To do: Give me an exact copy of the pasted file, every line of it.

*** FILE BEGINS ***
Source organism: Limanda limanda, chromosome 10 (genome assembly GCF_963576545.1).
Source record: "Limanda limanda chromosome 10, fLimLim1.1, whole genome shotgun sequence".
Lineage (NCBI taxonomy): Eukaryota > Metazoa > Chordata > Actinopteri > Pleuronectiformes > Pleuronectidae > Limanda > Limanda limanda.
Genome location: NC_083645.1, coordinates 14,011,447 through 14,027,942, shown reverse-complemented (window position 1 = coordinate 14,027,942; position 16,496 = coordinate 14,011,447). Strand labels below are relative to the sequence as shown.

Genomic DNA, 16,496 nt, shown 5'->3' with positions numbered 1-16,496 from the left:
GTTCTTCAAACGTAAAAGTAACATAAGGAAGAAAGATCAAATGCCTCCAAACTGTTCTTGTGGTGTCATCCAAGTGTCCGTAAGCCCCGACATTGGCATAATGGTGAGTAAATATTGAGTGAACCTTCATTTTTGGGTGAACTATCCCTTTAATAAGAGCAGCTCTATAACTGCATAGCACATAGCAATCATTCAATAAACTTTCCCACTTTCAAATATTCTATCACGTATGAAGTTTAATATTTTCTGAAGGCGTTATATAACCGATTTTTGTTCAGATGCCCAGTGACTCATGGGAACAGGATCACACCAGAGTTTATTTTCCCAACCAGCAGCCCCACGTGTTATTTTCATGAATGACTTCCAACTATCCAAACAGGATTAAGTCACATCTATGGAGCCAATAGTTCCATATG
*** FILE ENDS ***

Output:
Source organism: Limanda limanda, chromosome 10 (genome assembly GCF_963576545.1).
Source record: "Limanda limanda chromosome 10, fLimLim1.1, whole genome shotgun sequence".
Lineage (NCBI taxonomy): Eukaryota > Metazoa > Chordata > Actinopteri > Pleuronectiformes > Pleuronectidae > Limanda > Limanda limanda.
Genome location: NC_083645.1, coordinates 14,011,447 through 14,027,942, shown reverse-complemented (window position 1 = coordinate 14,027,942; position 16,496 = coordinate 14,011,447). Strand labels below are relative to the sequence as shown.

Genomic DNA, 16,496 nt, shown 5'->3' with positions numbered 1-16,496 from the left:
GTTCTTCAAACGTAAAAGTAACATAAGGAAGAAAGATCAAATGCCTCCAAACTGTTCTTGTGGTGTCATCCAAGTGTCCGTAAGCCCCGACATTGGCATAATGGTGAGTAAATATTGAGTGAACCTTCATTTTTGGGTGAACTATCCCTTTAATAAGAGCAGCTCTATAACTGCATAGCACATAGCAATCATTCAATAAACTTTCCCACTTTCAAATATTCTATCACGTATGAAGTTTAATATTTTCTGAAGGCGTTATATAACCGATTTTTGTTCAGATGCCCAGTGACTCATGGGAACAGGATCACACCAGAGTTTATTTTCCCAACCAGCAGCCCCACGTGTTATTTTCATGAATGACTTCCAACTATCCAAACAGGATTAAGTCACATCTATGGAGCCAATAGTTCCATATG